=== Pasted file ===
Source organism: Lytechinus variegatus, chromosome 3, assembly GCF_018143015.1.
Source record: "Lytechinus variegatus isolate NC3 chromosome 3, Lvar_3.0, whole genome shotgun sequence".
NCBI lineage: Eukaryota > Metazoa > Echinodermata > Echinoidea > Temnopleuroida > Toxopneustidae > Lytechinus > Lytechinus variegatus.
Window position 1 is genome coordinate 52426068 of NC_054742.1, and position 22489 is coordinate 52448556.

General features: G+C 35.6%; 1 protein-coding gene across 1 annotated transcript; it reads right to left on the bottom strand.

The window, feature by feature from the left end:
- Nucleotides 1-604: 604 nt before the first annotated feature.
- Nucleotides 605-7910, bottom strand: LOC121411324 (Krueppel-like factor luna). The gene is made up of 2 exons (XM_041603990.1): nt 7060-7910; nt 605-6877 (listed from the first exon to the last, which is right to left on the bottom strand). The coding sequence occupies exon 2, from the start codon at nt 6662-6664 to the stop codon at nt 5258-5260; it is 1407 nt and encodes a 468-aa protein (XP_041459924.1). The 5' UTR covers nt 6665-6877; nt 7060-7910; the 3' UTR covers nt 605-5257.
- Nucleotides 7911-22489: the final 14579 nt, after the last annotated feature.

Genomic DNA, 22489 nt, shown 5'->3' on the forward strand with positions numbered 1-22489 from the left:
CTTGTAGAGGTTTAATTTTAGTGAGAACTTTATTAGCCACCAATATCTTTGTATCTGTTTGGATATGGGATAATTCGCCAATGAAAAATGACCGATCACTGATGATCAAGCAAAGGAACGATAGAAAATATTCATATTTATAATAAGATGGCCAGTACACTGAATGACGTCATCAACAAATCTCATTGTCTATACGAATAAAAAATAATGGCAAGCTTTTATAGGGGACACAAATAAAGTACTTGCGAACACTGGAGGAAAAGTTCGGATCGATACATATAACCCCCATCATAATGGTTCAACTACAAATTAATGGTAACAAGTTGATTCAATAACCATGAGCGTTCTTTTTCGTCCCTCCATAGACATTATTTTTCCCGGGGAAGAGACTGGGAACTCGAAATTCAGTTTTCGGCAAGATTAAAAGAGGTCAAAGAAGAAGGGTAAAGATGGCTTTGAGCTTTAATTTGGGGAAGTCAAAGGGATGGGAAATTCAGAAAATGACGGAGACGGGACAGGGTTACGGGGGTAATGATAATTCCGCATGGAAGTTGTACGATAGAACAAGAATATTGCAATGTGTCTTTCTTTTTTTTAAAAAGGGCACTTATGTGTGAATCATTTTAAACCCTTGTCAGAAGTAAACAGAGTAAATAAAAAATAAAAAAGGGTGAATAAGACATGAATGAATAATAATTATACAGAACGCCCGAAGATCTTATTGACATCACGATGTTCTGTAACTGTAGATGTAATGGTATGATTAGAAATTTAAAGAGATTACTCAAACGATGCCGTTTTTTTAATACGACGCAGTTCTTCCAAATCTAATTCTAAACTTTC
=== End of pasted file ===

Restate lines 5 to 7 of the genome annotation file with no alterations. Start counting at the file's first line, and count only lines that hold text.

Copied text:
General features: G+C 35.6%; 1 protein-coding gene across 1 annotated transcript; it reads right to left on the bottom strand.

The window, feature by feature from the left end:
- Nucleotides 1-604: 604 nt before the first annotated feature.